Derivatives, Betting. Provided the counterparties can agree on a data source that is accessible via the Internet they can contract arbitrary derivative contracts / bets on the value(s) of those data sources. For example, the contract could poll the Reuters closing rate of the USDEUR and settle a call option on this pair (it could either settle it directly in the crypto currency, or could be hooked up to a current account contract where it can effectively settle in EUR or USD).
Prepayments and recharges. A contract could be linked to a mobile SIM card, a prepaid electricity account, a prepaid card etc that is getting recharged whenever crypto currency is received.
Some issues with smart contracts
Smart contracts are in their infancy, and they are still not ready for prime time. A key issue is the issue of the degree of trust, which is similar to the one affecting the underlying blockchain implementations: those systems are designed for a zero trust environment, which means that some errors can not be rectified. For example, in the blockchain world, if you send currency to an address there is no way for you to reverse this operation. So if you are dealing with a fraudulent counterparty — or you have sent money to the wrong address — then this money is irretrievably lost.
Smart contracts can mitigate the issue of fraudulent counterparties — in fact, that was one of the reasons they have been designed: whenever the contract can reliably monitor execution of the parties’ duties under the contract (either externally, or because the contract itself is running the relevant ledger) then the parties can no longer cheat.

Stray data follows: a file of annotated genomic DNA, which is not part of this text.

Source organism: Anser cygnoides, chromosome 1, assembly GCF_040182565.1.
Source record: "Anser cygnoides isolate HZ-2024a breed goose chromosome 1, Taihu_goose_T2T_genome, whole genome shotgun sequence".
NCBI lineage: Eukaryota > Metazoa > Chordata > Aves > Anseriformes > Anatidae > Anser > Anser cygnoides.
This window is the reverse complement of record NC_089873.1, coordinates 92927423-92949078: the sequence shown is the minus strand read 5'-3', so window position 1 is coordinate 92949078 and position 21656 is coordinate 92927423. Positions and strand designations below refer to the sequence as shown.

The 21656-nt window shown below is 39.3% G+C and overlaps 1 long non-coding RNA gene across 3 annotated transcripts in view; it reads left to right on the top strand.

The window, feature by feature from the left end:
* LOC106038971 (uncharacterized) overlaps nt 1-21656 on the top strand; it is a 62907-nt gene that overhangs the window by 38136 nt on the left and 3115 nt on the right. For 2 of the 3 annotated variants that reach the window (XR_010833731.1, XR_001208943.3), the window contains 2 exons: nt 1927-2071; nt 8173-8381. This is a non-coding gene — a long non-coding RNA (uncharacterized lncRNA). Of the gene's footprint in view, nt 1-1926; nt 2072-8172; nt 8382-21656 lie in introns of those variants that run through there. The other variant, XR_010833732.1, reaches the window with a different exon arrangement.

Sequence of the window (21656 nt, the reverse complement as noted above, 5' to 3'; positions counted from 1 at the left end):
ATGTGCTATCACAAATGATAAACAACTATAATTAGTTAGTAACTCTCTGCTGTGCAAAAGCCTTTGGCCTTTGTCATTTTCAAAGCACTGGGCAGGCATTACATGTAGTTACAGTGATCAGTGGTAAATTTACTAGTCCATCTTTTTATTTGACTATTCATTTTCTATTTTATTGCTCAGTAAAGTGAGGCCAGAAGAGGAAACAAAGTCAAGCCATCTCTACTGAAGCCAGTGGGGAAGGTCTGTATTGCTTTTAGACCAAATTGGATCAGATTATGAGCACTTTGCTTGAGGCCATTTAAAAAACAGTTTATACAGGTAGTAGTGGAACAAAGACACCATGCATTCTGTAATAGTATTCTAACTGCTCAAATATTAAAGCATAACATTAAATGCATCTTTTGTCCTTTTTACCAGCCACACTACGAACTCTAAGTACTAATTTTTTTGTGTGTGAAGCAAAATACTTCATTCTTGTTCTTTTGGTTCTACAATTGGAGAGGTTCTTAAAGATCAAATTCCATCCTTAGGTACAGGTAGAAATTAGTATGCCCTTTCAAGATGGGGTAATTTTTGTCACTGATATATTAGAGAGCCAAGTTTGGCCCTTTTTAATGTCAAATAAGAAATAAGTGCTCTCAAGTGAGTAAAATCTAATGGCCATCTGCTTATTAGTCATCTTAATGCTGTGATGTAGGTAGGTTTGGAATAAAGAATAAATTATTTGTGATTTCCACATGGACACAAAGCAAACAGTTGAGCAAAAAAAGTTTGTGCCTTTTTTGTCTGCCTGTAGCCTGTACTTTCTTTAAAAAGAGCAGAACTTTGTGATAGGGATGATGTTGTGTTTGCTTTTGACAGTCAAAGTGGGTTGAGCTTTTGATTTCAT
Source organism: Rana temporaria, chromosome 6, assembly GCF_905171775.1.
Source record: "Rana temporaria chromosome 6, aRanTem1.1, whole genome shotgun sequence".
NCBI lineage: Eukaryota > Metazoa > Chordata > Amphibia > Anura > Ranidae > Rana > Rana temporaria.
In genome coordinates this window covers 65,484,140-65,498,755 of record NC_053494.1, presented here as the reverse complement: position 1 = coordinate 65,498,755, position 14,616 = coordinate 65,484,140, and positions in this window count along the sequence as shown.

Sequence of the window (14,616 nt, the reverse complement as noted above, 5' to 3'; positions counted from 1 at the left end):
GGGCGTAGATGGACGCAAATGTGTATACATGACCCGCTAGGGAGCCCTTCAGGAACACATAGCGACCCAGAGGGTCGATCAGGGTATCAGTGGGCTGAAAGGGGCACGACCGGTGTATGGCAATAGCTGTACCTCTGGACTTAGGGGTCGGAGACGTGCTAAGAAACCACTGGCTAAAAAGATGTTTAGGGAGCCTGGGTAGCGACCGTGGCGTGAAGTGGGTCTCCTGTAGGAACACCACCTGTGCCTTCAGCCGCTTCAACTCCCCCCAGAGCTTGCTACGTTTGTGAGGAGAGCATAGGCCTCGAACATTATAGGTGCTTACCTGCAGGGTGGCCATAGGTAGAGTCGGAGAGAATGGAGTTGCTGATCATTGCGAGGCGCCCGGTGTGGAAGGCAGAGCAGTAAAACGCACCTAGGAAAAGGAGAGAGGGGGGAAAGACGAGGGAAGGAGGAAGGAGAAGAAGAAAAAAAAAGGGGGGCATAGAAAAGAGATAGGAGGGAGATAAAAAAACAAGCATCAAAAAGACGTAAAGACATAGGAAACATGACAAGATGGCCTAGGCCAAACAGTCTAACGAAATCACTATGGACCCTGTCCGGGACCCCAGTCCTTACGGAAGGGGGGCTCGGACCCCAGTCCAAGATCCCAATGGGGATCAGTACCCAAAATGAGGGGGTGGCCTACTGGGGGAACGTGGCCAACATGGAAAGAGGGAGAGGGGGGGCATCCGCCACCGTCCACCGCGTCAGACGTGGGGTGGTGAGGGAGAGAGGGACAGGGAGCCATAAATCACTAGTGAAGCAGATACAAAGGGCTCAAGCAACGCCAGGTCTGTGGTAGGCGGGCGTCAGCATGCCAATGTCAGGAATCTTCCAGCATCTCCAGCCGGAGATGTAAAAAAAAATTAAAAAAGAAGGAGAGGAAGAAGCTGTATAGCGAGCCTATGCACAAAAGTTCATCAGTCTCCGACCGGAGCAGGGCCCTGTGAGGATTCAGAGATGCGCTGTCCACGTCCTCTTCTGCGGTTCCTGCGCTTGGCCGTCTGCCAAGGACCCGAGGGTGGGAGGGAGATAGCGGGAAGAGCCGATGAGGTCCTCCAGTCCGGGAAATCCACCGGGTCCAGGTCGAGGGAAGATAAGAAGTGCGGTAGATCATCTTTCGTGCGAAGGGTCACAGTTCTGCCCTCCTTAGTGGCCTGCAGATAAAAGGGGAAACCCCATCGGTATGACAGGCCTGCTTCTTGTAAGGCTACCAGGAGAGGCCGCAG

However, the issue has not gone away, but it is now at a different level: for example, the contract could have a bug that erroneously transfers the ownership of the securities but does not transfer the money (or, worse, transfers it to the wrong account). In the real world, those things can usually be easily undone because of the central authority implementing the system (and the courts, if necessary) but if you design a system to do away with those then you might be on your own if something happens.
Similarly, there is the issue of fraud: someone needs to design (=program) the contract and it is far from trivial to ensure absence of fraud when the contract is being designed. At the very least the parties must be assured that
the behaviour of the high level (eg Solidity) code adequately describes the intention of the parties to the contract
the bytecode in the code actually corresponds to the high level code that has been audited before entering into the contract
the message to the contract is well understood so that no “fat finger” errors occur (eg, people quote their rate the wrong way round — say USD/EUR instead of EUR/USD —leading to significant losses due to off-market execution)
Many of those issues could in principle be dealt with ex-post, through the courts if necessary, as is the case in the real-world system, but this would go against the fundamental “trustless” design principle of the proof-of-work driven block chain: it is questionable why one would want to rely on a proof-of-work system (whose underlying principle is to waste so much energy on the process of mining that it is uneconomic to attack it) rather than using a centrally run open ledger if ultimately one wants to rely on central authorities — the state, courts etc — to enforce contracts.
A tutorial on smart contracts and solidity (parts two, three) by Eris Industries
The Ethereum Wiki (section on contracts)
Blythe Masters’ keynote speech
Some thoughts on smart contracts and criminal use (here at MIT)
Eris’ announcement for open backend release